Housing and Council Tax Benefit
If you are a low-earning tenant, you may be able to claim for help with your rent. If you rent a property or room from a private landlord, housing benefit is calculated according to the local housing allowance that applies to you. These rates are published at the end of each month and can be found on your council's website.
Council tax benefit is open to homeowners and tenants and eligibility for this and housing benefit is based on how much you and your partner earn, money from other benefits and occupational pensions, your savings and your circumstances. Typically, anyone with over £16,000 in savings, or living in the home of a close relative, as well as full-time students and asylum seekers, will not be eligible.
Importantly, child benefit is no longer counted as income when working out how much you can get. This may mean that you are now eligible for these benefits, so contact your council to check. Those entitled to income support, income-based jobseeker's allowance or the "guarantee credit" of pension credit could get a 100 per cent reduction on their bill.
Otherwise, you can have your council tax bill reduced by 25 per cent if you live on your own or if you share with other people but are the only person liable to pay council tax.
Jobseeker's Allowance and Income Support
If you are unemployed, are under the state pension age and registered as actively seeking employment you can claim for jobseeker's allowance (JSA), which is either contribution-based or income-based. The amount you receive will depend on your age and circumstances. For example, contribution-based JSA is worth up to £50.95 a week for 16- to 24-year-olds, and £64.30 a week for over-25s. The maximum weekly rates for income-based JSA is £100.95 for couples 18 and over and £64.30 for a lone parent aged 18 or over.
If you claim income-based JSA you are entitled to other benefits, including free dental treatment, prescriptions and sight tests, plus help with glasses or contact lenses costs. Apply through your local Jobcentre Plus.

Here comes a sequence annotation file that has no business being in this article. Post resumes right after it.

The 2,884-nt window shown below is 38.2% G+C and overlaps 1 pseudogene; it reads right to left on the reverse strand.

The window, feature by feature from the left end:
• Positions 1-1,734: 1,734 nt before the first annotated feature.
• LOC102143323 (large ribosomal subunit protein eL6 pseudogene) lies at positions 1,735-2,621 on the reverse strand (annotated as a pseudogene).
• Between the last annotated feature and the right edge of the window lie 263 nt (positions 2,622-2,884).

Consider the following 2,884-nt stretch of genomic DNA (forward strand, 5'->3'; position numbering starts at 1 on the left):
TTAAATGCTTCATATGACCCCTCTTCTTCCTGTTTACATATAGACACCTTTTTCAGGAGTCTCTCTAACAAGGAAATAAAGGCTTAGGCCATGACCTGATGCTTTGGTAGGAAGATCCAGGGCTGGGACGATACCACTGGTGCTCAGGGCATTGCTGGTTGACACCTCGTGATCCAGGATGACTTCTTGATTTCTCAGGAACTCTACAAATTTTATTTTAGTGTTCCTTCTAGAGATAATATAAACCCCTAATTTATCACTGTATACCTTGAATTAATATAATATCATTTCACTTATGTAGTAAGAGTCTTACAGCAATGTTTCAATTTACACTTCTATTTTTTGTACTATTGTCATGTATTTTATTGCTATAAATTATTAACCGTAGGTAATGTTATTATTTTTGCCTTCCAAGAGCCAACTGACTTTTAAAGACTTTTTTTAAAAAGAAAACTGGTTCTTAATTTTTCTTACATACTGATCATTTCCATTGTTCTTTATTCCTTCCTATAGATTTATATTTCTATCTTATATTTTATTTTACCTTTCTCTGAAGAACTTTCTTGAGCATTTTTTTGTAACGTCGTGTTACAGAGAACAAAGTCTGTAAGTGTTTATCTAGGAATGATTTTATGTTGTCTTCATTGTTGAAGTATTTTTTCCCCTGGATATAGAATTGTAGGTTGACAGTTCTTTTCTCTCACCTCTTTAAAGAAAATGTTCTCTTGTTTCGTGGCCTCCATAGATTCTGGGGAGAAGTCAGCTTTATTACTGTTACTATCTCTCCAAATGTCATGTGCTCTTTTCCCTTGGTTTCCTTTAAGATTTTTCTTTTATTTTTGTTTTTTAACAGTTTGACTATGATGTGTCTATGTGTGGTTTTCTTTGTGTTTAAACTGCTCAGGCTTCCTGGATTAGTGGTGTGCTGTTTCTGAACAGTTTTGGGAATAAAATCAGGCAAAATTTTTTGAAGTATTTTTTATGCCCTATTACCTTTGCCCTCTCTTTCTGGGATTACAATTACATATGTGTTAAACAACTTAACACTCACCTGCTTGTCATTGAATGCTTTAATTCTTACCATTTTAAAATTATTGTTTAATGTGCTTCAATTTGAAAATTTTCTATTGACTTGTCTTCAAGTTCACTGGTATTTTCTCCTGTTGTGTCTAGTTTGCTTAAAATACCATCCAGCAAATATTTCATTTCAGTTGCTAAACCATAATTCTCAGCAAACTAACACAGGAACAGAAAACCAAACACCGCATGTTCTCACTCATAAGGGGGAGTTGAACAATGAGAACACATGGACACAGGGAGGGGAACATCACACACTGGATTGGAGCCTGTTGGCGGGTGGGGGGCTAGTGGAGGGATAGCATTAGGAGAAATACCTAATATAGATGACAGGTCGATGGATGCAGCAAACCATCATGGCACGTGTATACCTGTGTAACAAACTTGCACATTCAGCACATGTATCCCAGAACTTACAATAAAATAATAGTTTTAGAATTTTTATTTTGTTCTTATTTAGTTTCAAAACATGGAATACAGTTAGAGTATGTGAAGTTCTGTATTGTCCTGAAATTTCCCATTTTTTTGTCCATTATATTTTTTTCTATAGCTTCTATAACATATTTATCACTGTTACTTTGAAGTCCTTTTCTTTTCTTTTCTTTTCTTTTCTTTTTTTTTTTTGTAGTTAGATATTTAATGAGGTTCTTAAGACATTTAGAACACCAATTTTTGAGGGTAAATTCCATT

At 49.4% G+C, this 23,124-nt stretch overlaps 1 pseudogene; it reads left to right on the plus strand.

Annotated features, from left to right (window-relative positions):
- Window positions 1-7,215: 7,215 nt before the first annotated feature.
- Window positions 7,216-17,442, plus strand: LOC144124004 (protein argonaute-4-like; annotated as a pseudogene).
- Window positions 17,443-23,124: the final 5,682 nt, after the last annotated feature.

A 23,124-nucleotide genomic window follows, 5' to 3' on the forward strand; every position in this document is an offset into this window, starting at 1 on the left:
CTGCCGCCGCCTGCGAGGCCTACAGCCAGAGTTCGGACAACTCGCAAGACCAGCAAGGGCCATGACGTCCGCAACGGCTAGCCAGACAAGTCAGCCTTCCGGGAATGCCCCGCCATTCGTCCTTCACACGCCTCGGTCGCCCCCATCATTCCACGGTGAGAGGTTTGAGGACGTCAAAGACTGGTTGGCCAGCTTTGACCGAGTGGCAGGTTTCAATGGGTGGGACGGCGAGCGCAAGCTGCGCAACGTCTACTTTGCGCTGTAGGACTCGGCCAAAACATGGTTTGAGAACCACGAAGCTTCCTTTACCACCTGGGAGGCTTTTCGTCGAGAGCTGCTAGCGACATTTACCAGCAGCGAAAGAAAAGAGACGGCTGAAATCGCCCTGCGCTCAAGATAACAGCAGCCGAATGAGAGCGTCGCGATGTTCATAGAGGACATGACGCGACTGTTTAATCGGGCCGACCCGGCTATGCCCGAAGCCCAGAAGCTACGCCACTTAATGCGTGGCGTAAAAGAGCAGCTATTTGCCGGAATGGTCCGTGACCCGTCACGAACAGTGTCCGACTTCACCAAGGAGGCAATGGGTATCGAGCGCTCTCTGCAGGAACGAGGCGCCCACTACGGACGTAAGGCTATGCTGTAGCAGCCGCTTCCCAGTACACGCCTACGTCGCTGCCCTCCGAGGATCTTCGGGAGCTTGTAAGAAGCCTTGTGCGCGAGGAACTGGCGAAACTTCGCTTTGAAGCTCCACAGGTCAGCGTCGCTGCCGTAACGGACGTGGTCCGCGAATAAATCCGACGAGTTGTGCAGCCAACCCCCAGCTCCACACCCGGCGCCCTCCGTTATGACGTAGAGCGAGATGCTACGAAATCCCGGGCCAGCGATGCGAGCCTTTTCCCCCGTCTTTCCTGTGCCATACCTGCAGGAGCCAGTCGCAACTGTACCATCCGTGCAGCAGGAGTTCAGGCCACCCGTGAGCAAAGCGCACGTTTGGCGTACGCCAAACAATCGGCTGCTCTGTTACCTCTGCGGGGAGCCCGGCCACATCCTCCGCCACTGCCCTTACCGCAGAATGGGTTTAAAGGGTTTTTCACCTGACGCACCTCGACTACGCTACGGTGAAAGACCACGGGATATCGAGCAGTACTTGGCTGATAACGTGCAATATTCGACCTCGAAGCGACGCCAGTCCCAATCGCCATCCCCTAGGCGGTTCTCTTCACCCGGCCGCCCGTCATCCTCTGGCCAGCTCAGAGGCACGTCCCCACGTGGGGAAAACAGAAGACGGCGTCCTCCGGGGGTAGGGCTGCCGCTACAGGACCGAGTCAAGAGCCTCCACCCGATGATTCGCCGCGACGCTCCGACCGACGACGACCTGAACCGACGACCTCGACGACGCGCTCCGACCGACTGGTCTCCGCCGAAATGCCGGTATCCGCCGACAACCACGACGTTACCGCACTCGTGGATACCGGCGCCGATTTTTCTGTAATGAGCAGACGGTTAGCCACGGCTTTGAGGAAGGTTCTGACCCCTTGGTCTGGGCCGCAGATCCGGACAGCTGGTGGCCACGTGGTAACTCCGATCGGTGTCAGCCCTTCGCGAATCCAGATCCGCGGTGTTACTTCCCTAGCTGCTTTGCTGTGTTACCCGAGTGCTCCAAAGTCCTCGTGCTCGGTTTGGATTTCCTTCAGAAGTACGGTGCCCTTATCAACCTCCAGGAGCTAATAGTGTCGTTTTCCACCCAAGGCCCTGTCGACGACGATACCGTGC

If you are not looking for work because you are a lone parent, a carer, or suffering from an illness or disability, you may be entitled to income support instead. You will need to have savings of less than £16,000 and be out of work or working fewer than 16 hours a week.
Check if you are also entitled to free school meals, housing and council tax benefit and cold weather payment.
Childcare vouchers can be claimed by working parents in exchange for a reduction in their salary. Parents can sacrifice up to £55 a week and the vouchers are exempt from tax and national insurance contributions.
Both parents can use the vouchers, saving higher-rate tax payers as much as £1,195 a year. But the Prime Minister, Gordon Brown, has announced that top-rate taxpayers will have their benefits halved, so any new entrants to the scheme from 2011 will only get tax relief at the basic rate of 20 per cent.
However, some parents are unaware of the finer details of how childcare vouchers work. "Many parents simply don't realise they can be used for nannies and childminders and even music lessons if they are outside school hours," says Simon Moore, the head of Computershare Voucher Services, the childcare voucher provider.
Childcare vouchers are not for everyone, though. As with many other benefits, complications may arise if the vouchers affect your entitlement to other income-related or contributions-based benefits such as maternity pay and working tax credit. To make life easier, the Revenue and Customs website has a helpful calculator to determine whether you should claim or not.